Israel Pushes Forward With West Bank Construction Despite US Disapproval



The Jerusalem Local Planning Committee granted permits Wednesday for 144 housing units in the long contested neighborhood of Har Homa, and for 40 others in Pisgat Ze’ev, also across the Green Line.  As Israel pushes forward with West Bank construction despite US disapproval, opposition member of the Jerusalem municipal council, Yosef Allo, suggests that Prime Minister Benjamin Netanyahu has abandoned hope for an agreement with the Palestinians before the April 29 deadline.  The announcement is timed, according to Allo, while the Americans and the EU, the “big boys” are occupied with Crimea.

The deadline for Israel and Palestine to reach an agreement appears unlikely given the impasse between Netanyahu and  Palestinian President Mahmoud Abbas over the issue of Palestinian recognition of Israel.  Abbas argues that Palestine recognized Israel in 1988, and as part of the Oslo process in 1993. Netanyahu insists on a status that is somewhere outside of the realm of normal designations of sovereignty: recognition of Israel as the nation-state of the Jews.  Abbas categorically refuses.  The chance of Israel conceding to East Jerusalem being the capital of a Palestinian state seems a distant fantasy.

Abbas assesses the situation in terms characteristically schematic for this type of negotiation, which is largely public posturing; he suggests that given the choice of settlements or peace, Israel is choosing settlements.   With a Likud negotiation partner as deft at participating in the peace process while working towards its ultimate failure, Abbas seems, after his visit to Washington to be the one who is more trustworthy. Despite the ongoing progress of Israel’s negotiated release of Palestinian prisoners, territorial actions and hostile rhetoric towards the US speak differently. Israel has a strategy of eminently skillful negotiating within the process.  However, as Israel pushes forward with West Bank construction despite US disapproval, the appearance is of trying to run out the process before having to make ultimate concessions.

The development of the Har Homa area has garnered attention through the course of two decades.  Granting permits at this stage in the peace process appears a symbolic and triumphant gesture for Likud supporters.  In 1997 Har Homa came before the UN General Assembly which sought to block construction underway.  At the time, the US played the role of unwavering supporter of an Israeli settlement in the West Bank.  Against unanimous approval in the Security Council, the US vetoed a similar measure to halt construction. The terms of the Oslo process exclude development in the West Bank pending final status agreement.

Research in Israeli government financial documents by the leftist group Peace Now documents the significant funds devoted to financial support encouraging West Bank settlement.  A line item in the 2012 budget for construction of  Har Homa settlement allocated over $200 million.  In addition Peace Now research finds money passed through to West Bank Israeli communities at a rate approximately double that for other communities in Israel.   In mid-February 2014 Israel added 35 settlements in isolated areas of the West Bank to a list of favored communities on a new “national priorities” map.  Communities within one kilometer of a hostile border will be given tax benefits as well as government support for infrastructure construction, education, culture and, not unexpectedly, housing.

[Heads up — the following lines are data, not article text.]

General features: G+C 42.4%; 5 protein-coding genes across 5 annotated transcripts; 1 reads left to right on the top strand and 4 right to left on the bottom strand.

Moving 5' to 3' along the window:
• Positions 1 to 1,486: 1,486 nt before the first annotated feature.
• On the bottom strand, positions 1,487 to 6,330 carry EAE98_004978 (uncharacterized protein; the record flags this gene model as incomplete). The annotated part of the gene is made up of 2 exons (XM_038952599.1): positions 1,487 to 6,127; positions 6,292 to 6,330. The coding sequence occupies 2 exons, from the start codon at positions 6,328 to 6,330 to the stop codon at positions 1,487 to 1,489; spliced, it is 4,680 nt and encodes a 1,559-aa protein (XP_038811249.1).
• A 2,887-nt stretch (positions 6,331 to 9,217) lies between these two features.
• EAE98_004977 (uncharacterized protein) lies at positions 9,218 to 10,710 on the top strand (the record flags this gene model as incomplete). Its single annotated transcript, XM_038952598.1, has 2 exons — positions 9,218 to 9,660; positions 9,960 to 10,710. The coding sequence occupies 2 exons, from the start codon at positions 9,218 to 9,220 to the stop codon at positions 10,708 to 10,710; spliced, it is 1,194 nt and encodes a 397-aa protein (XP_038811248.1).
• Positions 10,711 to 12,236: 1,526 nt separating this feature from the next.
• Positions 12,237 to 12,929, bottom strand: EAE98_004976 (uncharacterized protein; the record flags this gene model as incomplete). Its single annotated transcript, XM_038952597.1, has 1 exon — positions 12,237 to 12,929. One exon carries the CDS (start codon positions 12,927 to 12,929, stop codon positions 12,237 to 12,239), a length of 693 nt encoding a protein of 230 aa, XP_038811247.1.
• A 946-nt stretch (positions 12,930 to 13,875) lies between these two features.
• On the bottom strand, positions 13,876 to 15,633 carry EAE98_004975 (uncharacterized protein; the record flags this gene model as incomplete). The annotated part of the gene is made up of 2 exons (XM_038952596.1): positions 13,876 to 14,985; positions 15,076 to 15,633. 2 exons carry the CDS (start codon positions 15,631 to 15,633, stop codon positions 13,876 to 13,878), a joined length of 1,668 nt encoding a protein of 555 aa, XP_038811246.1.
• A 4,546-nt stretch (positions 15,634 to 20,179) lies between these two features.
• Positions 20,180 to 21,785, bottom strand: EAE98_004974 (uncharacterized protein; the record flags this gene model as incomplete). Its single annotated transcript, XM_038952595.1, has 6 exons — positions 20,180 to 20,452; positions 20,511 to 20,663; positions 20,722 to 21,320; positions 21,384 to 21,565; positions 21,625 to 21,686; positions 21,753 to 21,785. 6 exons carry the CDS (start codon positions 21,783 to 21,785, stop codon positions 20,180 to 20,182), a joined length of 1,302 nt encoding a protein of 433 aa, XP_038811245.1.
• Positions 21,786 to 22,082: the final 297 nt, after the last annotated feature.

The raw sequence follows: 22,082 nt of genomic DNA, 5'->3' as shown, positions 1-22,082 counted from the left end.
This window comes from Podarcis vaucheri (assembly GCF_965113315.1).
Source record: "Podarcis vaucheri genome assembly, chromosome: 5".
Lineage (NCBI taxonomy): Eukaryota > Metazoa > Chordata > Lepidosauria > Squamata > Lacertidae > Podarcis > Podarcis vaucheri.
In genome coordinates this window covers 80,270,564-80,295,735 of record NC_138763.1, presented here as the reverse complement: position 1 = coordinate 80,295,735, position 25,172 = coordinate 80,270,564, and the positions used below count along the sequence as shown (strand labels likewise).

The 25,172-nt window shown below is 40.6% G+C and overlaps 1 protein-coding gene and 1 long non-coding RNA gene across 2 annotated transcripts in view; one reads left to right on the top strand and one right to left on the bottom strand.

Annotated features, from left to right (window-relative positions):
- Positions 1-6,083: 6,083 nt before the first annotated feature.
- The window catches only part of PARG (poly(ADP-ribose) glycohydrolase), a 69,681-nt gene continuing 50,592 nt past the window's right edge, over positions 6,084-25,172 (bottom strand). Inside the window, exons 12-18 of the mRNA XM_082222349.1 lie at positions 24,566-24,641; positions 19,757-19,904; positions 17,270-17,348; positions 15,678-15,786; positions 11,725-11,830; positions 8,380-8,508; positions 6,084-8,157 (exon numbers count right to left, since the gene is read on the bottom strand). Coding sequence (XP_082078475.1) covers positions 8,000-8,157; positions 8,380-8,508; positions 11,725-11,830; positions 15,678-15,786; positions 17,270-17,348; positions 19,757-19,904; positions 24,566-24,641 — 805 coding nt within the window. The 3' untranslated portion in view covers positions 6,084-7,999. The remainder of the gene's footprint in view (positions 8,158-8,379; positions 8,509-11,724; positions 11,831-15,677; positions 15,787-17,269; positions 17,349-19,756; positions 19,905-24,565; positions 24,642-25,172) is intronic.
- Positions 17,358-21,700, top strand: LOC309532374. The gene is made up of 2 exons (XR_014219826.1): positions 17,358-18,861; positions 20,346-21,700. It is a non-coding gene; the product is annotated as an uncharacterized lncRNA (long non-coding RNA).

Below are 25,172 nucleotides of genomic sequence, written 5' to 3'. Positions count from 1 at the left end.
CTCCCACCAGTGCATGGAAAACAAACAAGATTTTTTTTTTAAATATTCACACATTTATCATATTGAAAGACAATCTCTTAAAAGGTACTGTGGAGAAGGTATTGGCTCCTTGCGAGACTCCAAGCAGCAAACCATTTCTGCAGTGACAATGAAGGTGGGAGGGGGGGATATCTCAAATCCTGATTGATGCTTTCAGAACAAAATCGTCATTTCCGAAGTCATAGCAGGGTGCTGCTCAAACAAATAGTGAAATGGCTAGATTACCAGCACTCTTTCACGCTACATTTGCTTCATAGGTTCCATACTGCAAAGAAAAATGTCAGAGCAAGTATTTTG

In distinction from the granting of building permits now in Har Homa, Israel has used the announcement of tender issues for development of housing units in the West Bank— a process similar to making a call for bids or proposals— to resist the peace process and thumb its nose at the United States.  In March 2013 Israel issued tenders for 1889 units in the West Bank and Jerusalem just before a visit by John Kerry.  In many cases progression from the stage of tenders being issued to units being constructed is interrupted and contested.  A tender issued in 2008 for 130 units of housing for the elderly, known as Har Homa B, resulted in no contracts at that time, nor when it was issued again in 2011 and in 2012.

In November 2010 a US State Department spokesman expressed deep disappointment over the announcement of plans to build 1025 units in Har Homa.  The spokesman suggested the action undermined trust and called it counterproductive to resumption of then stalled peace talks.  An Israeli Interior Ministry spokesperson denied allegations at the time that the announcement was related to Netanyahu’s visit later that week to meet then Secretary of State Hillary Clinton in New York.  Earlier that year, a similar announcement timed to Joe Biden’s Israel visit in March 2010 produced complaint by the US, and Israeli protest of coincidence of a merely procedural rather than symbolic announcement.

Jewish settlements once established in the West Bank will not be given up.  Formulations of the territory of a Palestinian state are based on the boundaries of the West Bank with the exclusion of Jewish settlements already established.  As Israel pushes forward with West Bank construction despite US disapproval, Likud can count on the fervor of religiously ideological settlers, and territorial actions clearly play to them.  The scenario of Israeli settler families being forced out of their homes in the West bank with bulldozers, military forces and tear gas— from Israel or Palestine— could simply never come to pass.

Opinion by Lawrence M. Shapiro


New York Times

Peace Now

Peace Now

Jerusalem Post